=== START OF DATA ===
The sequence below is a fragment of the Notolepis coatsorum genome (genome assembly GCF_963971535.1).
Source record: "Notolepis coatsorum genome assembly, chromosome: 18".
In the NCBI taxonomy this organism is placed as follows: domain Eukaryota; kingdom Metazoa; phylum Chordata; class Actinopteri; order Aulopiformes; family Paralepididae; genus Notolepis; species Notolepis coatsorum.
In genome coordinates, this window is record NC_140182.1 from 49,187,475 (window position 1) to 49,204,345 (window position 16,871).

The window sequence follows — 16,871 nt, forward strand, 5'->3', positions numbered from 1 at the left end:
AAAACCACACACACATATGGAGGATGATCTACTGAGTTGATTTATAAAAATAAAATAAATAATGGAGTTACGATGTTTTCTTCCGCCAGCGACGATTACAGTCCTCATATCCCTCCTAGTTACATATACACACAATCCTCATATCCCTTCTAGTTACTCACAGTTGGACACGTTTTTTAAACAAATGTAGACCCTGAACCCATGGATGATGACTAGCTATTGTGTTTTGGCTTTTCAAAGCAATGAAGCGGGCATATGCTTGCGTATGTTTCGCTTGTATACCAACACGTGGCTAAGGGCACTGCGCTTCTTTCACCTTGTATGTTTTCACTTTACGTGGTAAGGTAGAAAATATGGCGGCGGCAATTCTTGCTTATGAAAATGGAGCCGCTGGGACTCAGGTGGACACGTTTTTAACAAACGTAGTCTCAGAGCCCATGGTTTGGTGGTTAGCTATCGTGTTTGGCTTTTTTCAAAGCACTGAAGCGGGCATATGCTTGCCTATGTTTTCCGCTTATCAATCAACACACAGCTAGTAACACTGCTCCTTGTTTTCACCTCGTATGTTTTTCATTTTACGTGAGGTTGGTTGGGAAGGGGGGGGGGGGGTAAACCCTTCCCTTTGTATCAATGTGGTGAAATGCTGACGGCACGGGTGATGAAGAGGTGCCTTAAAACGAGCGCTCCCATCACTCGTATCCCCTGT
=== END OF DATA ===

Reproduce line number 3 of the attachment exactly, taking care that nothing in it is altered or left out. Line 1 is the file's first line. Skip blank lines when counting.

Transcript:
In the NCBI taxonomy this organism is placed as follows: domain Eukaryota; kingdom Metazoa; phylum Chordata; class Actinopteri; order Aulopiformes; family Paralepididae; genus Notolepis; species Notolepis coatsorum.